Hard cider has quite the colorful history here in America; in fact, during Colonial times in the Eastern States, cider was more popular than beer, wine or whiskey. It was far more diffi cult to grow grains for beer than it was to grow apples, so seeds were brought over from England and orchards were established. In time, cider-making became as popular here as it was in England. By the mid-1800s, the New England states were producing nearly 300,000 gallons of cider every year.

As settlers moved west, missionary John Chapman, also known as Johnny Appleseed, traveled ahead grafting small nurseries of cider apples in the Great Lakes and the Ohio River regions. Because it was safer to drink than water, making hard cider was quite common on most homesteads by the end of the 19th century.

Once one of the most popular alcoholic drinks, hard cider lost its momentum during Prohibition. Many orchards were burned to the ground, and by the time Prohibition ended, German settlers were establishing large breweries for making their beloved beer. Thanks to the popularity of microbreweries, cider is experiencing huge growth here in the U.S., with cider production increasing nearly 264 between 2005 and 2012.

When we moved into our house 12 years ago, we were fortunate enough to inherit mature fruit trees—three apple trees and one pear tree that reside in a sunny patch of our yard. I’m not really sure how old the trees are, but they are prolifi c producers of sweet apples and pears. It’s impossible to consume all the fruit each season before the bees and raccoons claim them. We’ve made pies, pear caramel sauce, jams and jellies. Last year, we made our first attempt at making pear cider.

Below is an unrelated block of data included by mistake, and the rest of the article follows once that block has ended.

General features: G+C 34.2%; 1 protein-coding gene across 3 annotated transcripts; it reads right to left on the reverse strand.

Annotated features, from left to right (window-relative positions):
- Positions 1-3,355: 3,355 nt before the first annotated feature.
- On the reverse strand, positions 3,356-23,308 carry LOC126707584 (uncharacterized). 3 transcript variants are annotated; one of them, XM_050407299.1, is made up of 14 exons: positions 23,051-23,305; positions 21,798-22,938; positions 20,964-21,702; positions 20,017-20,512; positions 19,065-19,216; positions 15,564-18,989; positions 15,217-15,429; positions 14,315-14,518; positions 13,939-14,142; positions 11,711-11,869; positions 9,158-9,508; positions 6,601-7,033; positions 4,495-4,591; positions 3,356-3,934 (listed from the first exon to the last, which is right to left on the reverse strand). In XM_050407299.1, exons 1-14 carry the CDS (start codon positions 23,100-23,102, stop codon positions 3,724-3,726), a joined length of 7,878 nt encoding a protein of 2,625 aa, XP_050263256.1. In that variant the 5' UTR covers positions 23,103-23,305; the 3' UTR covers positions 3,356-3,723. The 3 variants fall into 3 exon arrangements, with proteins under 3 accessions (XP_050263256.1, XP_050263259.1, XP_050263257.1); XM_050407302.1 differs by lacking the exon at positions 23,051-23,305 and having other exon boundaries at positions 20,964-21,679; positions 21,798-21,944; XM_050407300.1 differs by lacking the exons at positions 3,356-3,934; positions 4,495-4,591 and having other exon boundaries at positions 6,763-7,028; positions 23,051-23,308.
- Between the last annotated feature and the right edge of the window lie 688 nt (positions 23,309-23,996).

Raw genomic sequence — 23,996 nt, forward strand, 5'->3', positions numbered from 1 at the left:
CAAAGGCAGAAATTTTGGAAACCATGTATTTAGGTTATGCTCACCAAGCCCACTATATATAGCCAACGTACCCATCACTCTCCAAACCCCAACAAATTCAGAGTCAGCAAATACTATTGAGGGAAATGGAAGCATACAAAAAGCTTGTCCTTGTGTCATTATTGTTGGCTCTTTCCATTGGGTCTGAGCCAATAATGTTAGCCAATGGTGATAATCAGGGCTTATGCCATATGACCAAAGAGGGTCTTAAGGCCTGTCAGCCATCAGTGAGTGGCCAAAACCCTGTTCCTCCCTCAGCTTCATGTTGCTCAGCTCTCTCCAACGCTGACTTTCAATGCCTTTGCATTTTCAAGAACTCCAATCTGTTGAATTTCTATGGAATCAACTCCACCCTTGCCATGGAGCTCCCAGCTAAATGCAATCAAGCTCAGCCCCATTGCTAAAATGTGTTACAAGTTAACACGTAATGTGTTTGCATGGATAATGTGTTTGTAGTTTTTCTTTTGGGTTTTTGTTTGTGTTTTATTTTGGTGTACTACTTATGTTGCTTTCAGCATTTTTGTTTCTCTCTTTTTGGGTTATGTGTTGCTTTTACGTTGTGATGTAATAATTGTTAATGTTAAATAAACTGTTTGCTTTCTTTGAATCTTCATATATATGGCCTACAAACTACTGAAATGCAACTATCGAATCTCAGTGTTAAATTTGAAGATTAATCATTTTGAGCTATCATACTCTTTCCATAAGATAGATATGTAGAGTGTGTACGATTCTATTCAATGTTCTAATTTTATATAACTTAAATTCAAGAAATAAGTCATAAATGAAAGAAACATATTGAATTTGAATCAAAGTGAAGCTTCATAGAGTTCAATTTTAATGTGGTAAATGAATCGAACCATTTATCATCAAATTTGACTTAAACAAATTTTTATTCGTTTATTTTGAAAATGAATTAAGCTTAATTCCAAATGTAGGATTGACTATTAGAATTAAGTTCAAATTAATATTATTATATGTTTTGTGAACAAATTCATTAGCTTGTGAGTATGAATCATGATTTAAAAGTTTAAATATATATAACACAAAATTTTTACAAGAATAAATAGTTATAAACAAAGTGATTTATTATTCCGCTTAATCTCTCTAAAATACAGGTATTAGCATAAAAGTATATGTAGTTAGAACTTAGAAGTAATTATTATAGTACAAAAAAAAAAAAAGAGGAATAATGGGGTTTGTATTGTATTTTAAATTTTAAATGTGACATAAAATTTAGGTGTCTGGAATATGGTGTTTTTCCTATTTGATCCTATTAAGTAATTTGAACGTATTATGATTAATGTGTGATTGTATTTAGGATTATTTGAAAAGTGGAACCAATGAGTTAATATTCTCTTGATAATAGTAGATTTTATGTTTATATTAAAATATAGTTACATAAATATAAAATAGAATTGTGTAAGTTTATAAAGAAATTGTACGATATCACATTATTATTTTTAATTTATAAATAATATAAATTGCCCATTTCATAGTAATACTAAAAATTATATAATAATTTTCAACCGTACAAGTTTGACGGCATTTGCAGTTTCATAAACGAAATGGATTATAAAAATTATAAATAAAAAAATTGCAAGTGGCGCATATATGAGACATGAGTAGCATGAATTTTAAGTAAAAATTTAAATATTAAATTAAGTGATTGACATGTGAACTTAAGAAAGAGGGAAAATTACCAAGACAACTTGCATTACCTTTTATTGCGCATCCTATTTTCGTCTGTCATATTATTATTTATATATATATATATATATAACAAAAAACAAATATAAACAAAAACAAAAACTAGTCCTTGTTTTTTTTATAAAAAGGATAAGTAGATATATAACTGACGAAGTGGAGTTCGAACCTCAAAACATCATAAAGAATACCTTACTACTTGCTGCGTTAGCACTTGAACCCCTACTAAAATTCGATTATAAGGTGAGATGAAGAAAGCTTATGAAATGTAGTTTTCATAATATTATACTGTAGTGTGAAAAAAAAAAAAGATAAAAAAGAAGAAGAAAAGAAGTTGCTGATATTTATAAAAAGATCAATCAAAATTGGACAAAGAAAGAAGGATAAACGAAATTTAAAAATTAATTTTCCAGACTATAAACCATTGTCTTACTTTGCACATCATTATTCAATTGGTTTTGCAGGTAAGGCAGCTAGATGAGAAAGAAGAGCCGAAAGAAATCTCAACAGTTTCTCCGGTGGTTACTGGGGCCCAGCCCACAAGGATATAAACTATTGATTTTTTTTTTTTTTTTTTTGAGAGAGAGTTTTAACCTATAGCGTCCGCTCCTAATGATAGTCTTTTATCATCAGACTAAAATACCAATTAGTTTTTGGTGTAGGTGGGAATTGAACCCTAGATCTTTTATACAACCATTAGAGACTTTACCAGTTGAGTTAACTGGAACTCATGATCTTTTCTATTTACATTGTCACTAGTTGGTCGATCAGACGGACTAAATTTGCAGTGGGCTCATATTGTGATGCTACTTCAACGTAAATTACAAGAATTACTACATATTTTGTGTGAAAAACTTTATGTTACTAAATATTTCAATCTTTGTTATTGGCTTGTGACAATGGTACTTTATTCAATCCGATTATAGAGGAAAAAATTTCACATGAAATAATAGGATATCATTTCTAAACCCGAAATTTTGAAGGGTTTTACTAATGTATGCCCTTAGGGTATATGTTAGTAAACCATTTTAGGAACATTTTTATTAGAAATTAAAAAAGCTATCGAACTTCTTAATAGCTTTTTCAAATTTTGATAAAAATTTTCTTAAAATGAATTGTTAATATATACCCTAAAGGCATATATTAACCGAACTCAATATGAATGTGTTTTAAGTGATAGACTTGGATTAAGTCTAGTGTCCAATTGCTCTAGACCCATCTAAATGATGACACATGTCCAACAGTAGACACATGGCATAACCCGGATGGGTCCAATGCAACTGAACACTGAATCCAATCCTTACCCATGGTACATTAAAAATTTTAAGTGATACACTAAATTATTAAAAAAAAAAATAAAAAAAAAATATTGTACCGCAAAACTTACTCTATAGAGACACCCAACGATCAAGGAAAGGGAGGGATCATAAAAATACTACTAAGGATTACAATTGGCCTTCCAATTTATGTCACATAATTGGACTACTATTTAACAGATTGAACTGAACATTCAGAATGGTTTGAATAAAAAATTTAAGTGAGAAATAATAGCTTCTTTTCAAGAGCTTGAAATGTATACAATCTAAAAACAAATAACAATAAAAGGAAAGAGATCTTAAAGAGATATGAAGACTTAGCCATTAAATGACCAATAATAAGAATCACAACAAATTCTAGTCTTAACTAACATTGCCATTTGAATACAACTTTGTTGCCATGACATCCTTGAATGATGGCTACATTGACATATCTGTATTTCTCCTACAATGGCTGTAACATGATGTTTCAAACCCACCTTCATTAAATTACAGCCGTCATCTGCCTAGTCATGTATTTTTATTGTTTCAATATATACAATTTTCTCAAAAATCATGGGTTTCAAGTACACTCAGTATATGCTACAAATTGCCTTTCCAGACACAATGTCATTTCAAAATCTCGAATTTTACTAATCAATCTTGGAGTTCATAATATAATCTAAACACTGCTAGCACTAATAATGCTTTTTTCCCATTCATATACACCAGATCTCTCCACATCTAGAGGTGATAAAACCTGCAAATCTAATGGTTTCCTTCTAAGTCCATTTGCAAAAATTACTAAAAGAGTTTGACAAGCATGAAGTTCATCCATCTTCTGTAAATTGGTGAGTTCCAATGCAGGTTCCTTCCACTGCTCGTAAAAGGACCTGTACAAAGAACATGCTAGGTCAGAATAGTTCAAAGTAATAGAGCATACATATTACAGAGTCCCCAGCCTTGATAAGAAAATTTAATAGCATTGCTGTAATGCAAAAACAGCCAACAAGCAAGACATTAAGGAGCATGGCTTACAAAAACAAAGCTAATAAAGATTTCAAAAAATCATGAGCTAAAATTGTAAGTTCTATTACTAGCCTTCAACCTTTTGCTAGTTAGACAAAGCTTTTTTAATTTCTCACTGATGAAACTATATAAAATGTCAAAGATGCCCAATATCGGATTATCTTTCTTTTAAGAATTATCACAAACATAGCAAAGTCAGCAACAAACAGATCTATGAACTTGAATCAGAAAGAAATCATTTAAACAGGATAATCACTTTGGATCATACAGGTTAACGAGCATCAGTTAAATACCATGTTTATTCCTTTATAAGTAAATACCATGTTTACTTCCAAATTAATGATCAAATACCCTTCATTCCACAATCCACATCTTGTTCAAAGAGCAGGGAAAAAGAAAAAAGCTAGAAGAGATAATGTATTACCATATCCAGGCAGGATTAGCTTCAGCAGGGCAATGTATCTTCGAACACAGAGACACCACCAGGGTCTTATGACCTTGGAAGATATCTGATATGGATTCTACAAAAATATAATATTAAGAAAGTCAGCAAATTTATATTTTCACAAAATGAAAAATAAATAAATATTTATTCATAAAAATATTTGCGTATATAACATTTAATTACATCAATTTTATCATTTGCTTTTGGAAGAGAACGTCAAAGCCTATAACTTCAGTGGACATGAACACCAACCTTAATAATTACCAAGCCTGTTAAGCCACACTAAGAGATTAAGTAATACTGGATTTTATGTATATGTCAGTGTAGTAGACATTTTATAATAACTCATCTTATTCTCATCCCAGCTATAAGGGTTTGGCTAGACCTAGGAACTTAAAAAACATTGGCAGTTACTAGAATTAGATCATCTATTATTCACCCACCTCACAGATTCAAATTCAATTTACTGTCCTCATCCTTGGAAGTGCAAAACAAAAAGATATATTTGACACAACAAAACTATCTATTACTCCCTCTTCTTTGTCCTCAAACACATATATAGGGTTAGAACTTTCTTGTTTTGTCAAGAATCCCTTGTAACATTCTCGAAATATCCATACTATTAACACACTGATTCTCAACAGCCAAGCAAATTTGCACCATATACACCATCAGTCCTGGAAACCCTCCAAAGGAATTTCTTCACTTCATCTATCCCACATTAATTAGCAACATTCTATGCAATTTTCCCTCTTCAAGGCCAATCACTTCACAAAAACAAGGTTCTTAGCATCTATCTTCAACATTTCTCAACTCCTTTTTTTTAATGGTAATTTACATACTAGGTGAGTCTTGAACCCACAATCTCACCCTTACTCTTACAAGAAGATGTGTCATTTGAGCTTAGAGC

When I learned I needed to eliminate gluten from my diet, traditional wheat-based beer was no longer an option. Apple and pear ciders are a wonderful alternative (and ciders also happen to be one of my favorite fermented beverages to sip).

In our research, there are many different methods and opinions when it comes to home-brewing. This was our fi rst experience, and while “true” cider apples are called “bittersweets” or “bittersharps” and taste terrible, our trees produce Golden Delicious and Forelle fruit, which typically aren’t used for making ciders. We were still pleased with our results, and it was a fun experiment.

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